Rather than recapitulating here Schept’s findings and conclusions, we are interested in how he goes about arriving at them. Our interest in the book’s methodology is due in part to our own similar scholarly work, which deals with understanding the social significance of individual sites of incarceration (California prison fire camps and the Rikers Island penal colony, respectively). But the social role of the carceral facility is not a merely academic question. People across the US, and what seems like an entire planet fast adopting the American blend of austerity and hyper-punishment, are struggling to make sense of the changing social terrain around them, characterized by increasing investments in police, prisons, and other technologies of repression.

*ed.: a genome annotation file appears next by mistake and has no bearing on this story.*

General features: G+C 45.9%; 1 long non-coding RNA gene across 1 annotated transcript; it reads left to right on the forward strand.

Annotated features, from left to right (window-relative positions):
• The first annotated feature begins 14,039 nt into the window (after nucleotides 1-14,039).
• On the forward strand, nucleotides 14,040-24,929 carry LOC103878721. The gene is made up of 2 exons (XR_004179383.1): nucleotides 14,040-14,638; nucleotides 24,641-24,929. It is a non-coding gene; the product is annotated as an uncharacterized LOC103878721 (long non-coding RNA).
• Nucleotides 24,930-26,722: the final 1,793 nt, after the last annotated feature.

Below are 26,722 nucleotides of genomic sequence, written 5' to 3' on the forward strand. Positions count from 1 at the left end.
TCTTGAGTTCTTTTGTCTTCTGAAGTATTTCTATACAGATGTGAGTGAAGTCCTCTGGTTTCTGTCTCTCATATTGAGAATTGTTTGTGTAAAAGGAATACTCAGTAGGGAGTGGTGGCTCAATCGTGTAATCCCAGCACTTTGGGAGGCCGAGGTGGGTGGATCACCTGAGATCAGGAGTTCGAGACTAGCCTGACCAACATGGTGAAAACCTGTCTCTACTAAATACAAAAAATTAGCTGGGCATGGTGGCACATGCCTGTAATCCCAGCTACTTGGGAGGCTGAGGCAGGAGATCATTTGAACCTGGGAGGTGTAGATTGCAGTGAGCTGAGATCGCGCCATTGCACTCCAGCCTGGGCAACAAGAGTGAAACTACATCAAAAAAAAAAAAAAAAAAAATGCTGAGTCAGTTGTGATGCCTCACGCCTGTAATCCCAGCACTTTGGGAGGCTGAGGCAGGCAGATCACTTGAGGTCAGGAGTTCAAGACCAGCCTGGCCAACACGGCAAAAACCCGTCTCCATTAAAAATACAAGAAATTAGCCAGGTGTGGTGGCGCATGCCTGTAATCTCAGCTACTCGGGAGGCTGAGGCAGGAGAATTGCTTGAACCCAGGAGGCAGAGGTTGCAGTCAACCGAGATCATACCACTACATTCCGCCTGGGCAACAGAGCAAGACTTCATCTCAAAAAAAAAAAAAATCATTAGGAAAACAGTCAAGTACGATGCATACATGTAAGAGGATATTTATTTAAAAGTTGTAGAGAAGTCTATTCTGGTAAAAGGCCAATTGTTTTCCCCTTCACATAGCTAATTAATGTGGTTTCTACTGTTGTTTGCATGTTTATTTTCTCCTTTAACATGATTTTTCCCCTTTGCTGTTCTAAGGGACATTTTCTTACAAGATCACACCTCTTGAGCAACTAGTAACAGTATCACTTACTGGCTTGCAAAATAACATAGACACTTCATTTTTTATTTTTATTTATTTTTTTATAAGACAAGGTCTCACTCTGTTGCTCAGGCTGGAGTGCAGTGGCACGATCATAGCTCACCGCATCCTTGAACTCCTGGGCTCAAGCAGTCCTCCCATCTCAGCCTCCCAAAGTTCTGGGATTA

Questions of where this regime of mass incarceration came from, what it accomplishes in the present, and where it could all be headed, are far from being arcane intellectual issues—a fact attested by the popularity of mass market items like Michelle Alexander’s The New Jim Crow and Ava DuVernay’s documentary film 13th, which offer pithy historical and political narratives for a hungry popular audience. For Schept, drawing on deep immersion among both abolitionist scholars and local activists, the exercise in seeing Appalachia that resulted in Coal, Cages, Crisis simultaneously furnishes valuable tools for those seeking a deeper view of their own social world for the purpose of taking deliberate action.